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Research Papers: Heat and Mass Transfer

The Thermal Response of Intumescent Coating Under Different Combinations of External Heat Fluxes

[+] Author and Article Information
Sheng-Yen Hsu

Department of Mechanical &
Electro-Mechanical Engineering,
National Sun Yat-sen University,
70 Leinhai Road,
Gushan District,
Kaohsiung 80424, Taiwan
e-mail: syhsu@mail.nsysu.edu.tw

Contributed by the Heat Transfer Division of ASME for publication in the JOURNAL OF HEAT TRANSFER. Manuscript received September 6, 2017; final manuscript received January 17, 2018; published online April 11, 2018. Assoc. Editor: Zhixiong Guo.

J. Heat Transfer 140(8), 082001 (Apr 11, 2018) (8 pages) Paper No: HT-17-1528; doi: 10.1115/1.4039220 History: Received September 06, 2017; Revised January 17, 2018

In this study, the heat-blocking performance of intumescent coating under various combinations of external radiative and convective heat fluxes is investigated numerically. The results show that the temperature distribution and heat fluxes near the coating surface are significantly affected by the heat-source combination, and consequently, the thermal responses of coating are different. For the same magnitude of convective heat source, the higher flame temperature (lower heat convection coefficient) has larger thermal effect on coating response. For the same magnitude of heat source, the radiative heat source generates more thermal response of coating than the convective one. Moreover, if the external heat flux is not intense enough to cause large expansion ratio (2 < xL/L < 11) in 3600 s, the combination of heat source can significantly affect the substrate temperature and the total heat flux at the coating surface. However, if the expansion ratio is sufficiently large (xL/L > 11) at the quasi-steady-state (3600 s), the substrate temperature and the total heat flux are independent of the combination of heat source, which only affects the temperature and the radiative and convective heat fluxes near the coating surface (∼3 mm in this study).

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References

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Figures

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Fig. 1

The one-dimensional model configuration for intumescent coating subject to external heat sources

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Fig. 2

The grid-dependency test on the expansion ratio as a function of time (Q˙r= 5 W/cm2, Tf = 1700 K, hf = 0.005 W/cm2 K)

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Fig. 3

The numerical results for convective heat source of Tf = 1700 K and hf = 0.005 W/cm2 K (Q˙r= 0 W/cm2). (a) The coating surface temperature, substrate temperature, and expansion ratio as functions of time. (b) The distributions of coating temperature and expansion level at 3600 s. (c) The distributions of conductive and radiative heat fluxes at 3600 s. (d) The distributions of thermal conductivity (kc), equivalent radiation conductivity (kr), and modeled radiation conductivity (kR) at 3600 s.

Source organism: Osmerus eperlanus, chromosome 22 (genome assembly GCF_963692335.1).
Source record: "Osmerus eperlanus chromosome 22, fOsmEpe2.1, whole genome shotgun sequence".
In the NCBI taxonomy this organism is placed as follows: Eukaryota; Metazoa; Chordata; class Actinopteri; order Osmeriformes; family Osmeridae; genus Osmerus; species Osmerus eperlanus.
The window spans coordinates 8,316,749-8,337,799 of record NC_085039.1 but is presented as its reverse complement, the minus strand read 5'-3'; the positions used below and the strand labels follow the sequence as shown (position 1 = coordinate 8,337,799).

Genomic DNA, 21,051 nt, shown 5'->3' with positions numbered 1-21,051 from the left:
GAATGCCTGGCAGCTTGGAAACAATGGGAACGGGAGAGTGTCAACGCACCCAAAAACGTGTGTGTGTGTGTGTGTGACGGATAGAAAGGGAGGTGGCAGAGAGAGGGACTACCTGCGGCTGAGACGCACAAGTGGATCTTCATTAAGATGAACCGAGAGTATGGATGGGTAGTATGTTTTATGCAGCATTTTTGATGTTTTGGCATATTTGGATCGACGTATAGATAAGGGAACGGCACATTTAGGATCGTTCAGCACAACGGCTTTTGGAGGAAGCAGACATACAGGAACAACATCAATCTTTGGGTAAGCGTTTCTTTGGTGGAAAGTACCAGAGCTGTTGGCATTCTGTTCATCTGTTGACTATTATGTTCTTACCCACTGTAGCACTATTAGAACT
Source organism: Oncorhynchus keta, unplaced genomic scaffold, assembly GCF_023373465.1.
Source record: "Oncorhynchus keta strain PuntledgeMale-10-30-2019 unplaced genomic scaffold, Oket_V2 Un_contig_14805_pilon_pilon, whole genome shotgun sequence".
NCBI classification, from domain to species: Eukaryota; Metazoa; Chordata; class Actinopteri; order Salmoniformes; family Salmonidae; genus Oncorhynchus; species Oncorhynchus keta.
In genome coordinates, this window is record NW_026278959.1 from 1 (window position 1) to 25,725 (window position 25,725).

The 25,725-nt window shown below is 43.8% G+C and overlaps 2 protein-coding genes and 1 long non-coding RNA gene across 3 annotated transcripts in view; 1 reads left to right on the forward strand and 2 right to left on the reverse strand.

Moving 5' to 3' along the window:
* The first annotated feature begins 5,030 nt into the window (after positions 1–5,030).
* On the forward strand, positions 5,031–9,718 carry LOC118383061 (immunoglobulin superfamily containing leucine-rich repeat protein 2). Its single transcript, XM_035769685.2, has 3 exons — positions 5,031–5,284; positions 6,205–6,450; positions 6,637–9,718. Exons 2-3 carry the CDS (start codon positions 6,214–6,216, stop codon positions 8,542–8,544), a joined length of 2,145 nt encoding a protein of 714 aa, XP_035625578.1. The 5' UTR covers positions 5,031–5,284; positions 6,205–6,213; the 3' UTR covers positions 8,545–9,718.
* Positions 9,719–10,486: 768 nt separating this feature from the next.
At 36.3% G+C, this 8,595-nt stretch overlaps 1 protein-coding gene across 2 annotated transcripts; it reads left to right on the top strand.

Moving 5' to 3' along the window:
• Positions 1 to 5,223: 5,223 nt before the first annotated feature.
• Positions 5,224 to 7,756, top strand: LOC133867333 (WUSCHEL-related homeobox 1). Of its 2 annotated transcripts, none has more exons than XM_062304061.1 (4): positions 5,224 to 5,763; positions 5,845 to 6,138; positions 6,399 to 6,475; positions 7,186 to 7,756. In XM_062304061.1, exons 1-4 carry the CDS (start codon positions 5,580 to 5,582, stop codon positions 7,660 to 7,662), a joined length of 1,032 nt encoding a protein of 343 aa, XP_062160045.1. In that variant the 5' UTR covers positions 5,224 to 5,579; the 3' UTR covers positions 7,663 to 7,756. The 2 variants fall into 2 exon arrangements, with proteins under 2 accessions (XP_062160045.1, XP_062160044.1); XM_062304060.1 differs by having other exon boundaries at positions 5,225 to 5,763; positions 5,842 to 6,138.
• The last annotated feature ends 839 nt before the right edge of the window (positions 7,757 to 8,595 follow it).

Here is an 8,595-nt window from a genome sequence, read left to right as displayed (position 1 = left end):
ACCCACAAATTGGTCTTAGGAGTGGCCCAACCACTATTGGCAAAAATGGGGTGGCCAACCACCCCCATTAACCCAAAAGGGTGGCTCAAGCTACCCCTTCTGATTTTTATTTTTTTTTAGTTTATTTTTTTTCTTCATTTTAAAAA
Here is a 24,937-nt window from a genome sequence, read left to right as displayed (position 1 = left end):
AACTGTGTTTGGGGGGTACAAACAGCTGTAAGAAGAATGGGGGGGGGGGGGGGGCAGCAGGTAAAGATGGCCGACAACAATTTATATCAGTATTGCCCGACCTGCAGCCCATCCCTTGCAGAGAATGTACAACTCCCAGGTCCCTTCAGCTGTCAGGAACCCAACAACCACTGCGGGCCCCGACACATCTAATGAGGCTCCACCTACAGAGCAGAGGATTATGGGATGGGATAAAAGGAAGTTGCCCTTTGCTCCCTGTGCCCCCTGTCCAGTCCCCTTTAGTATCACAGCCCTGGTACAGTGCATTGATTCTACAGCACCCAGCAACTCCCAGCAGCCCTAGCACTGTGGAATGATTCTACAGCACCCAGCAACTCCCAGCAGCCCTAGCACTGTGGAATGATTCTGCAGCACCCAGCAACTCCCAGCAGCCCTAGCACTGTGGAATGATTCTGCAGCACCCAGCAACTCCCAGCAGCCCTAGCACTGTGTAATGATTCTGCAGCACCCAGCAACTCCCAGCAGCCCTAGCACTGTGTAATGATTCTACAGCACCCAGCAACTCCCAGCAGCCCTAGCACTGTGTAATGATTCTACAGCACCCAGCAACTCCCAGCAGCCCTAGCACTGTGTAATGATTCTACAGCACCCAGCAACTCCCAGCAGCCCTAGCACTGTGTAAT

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Fig. 4

The comparison of coating responses under different combinations of Tf and hf for the same convective heat flux (Q˙c= 7 W/cm2). (a) The substrate temperatures and expansion ratios as functions of time. (b) The distributions of coating temperatures at 3600 s.

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Fig. 5

The comparison of coating responses under different combinations of Q˙c and Q˙r for the same magnitude of external source (Q˙c+Q˙r= 7 W/cm2). (a) The substrate temperatures and expansion ratios as functions of time. (b) The distributions of coating temperatures at 3600 s.

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Fig. 6

The effect of conductive heat source on coating response by varying Tf (hf = 0.005 W/cm2 K and Q˙r = 5 W/cm2). (a) The substrate temperatures and expansion ratios as functions of time for the cases of Tf = 300 K, 1000 K, and 1700 K. (b) The distributions of the coating temperatures at 3600 s for the cases of Tf = 300 K, 1000 K, and 1700 K. (c) The conductive and radiative heat fluxes on coating surfaces at 3600 s as functions of Tf. (d) The coating surface temperatures, substrate temperatures, and expansion ratios at 3600 s as functions of Tf.

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Fig. 7

The effect of radiative heat source on coating response by varying Q˙r (Tf = 1700 K and hf = 0.005 W/cm2 K). (a) The substrate temperatures and expansion ratios as functions of time for the cases of Q˙r= 0 W/cm2, 5 W/cm2, and 10 W/cm2. (b) The distributions of coating temperatures at 3600 s for the cases of Q˙r= 0 W/cm2, 5 W/cm2, and 10 W/cm2. (c) The conductive and radiative heat fluxes at coating surface at 3600 s as functions of Q˙r. (d) The coating surface temperatures, substrate temperatures, and expansion ratios at 3600 s as functions of Q˙r.

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Fig. 8

(a) The substrate temperatures and (b) the total heat fluxes at coating surface under different combinations of external heat fluxes as functions of the corresponding expansion ratios at 3600 s

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Fig. 9

The coating responses in 3600 s under different combinations of heat source for xL/L≈ 6. (a) The substrate temperatures and expansion ratios as functions of time. (b) The distributions of coating temperature and local expansion level at 3600 s.

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Fig. 10

The coating responses in 3600 s under different combinations of heat source for xL/L≈ 20. (a) The substrate temperatures and expansion ratios as functions of time. (b) The distributions of coating temperature at 3600 s.

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